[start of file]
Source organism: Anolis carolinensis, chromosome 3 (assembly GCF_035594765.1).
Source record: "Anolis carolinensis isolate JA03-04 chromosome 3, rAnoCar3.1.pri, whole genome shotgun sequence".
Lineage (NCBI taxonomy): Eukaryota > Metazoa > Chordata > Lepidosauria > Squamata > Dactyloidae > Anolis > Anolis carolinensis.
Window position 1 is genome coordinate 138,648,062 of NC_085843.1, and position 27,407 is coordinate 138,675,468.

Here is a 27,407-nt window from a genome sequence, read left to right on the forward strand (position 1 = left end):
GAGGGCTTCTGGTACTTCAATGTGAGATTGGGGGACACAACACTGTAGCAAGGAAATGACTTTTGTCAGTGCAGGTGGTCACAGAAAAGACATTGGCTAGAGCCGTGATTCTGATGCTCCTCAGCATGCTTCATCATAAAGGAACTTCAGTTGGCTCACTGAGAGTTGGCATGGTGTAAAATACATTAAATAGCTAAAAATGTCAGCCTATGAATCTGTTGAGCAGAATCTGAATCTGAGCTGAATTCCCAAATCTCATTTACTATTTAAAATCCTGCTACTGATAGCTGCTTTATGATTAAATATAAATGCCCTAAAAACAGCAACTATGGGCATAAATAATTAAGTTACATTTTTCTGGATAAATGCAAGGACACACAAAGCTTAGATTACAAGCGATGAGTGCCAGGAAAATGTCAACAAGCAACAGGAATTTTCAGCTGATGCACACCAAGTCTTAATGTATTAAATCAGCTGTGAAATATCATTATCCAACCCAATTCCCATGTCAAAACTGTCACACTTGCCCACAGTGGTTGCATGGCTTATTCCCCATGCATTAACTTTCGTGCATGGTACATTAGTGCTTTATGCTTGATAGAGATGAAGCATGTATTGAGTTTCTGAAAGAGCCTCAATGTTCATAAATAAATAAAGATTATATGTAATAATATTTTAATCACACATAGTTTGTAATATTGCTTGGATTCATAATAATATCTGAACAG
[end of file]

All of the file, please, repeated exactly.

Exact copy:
Source organism: Anolis carolinensis, chromosome 3 (assembly GCF_035594765.1).
Source record: "Anolis carolinensis isolate JA03-04 chromosome 3, rAnoCar3.1.pri, whole genome shotgun sequence".
Lineage (NCBI taxonomy): Eukaryota > Metazoa > Chordata > Lepidosauria > Squamata > Dactyloidae > Anolis > Anolis carolinensis.
Window position 1 is genome coordinate 138,648,062 of NC_085843.1, and position 27,407 is coordinate 138,675,468.

Here is a 27,407-nt window from a genome sequence, read left to right on the forward strand (position 1 = left end):
GAGGGCTTCTGGTACTTCAATGTGAGATTGGGGGACACAACACTGTAGCAAGGAAATGACTTTTGTCAGTGCAGGTGGTCACAGAAAAGACATTGGCTAGAGCCGTGATTCTGATGCTCCTCAGCATGCTTCATCATAAAGGAACTTCAGTTGGCTCACTGAGAGTTGGCATGGTGTAAAATACATTAAATAGCTAAAAATGTCAGCCTATGAATCTGTTGAGCAGAATCTGAATCTGAGCTGAATTCCCAAATCTCATTTACTATTTAAAATCCTGCTACTGATAGCTGCTTTATGATTAAATATAAATGCCCTAAAAACAGCAACTATGGGCATAAATAATTAAGTTACATTTTTCTGGATAAATGCAAGGACACACAAAGCTTAGATTACAAGCGATGAGTGCCAGGAAAATGTCAACAAGCAACAGGAATTTTCAGCTGATGCACACCAAGTCTTAATGTATTAAATCAGCTGTGAAATATCATTATCCAACCCAATTCCCATGTCAAAACTGTCACACTTGCCCACAGTGGTTGCATGGCTTATTCCCCATGCATTAACTTTCGTGCATGGTACATTAGTGCTTTATGCTTGATAGAGATGAAGCATGTATTGAGTTTCTGAAAGAGCCTCAATGTTCATAAATAAATAAAGATTATATGTAATAATATTTTAATCACACATAGTTTGTAATATTGCTTGGATTCATAATAATATCTGAACAG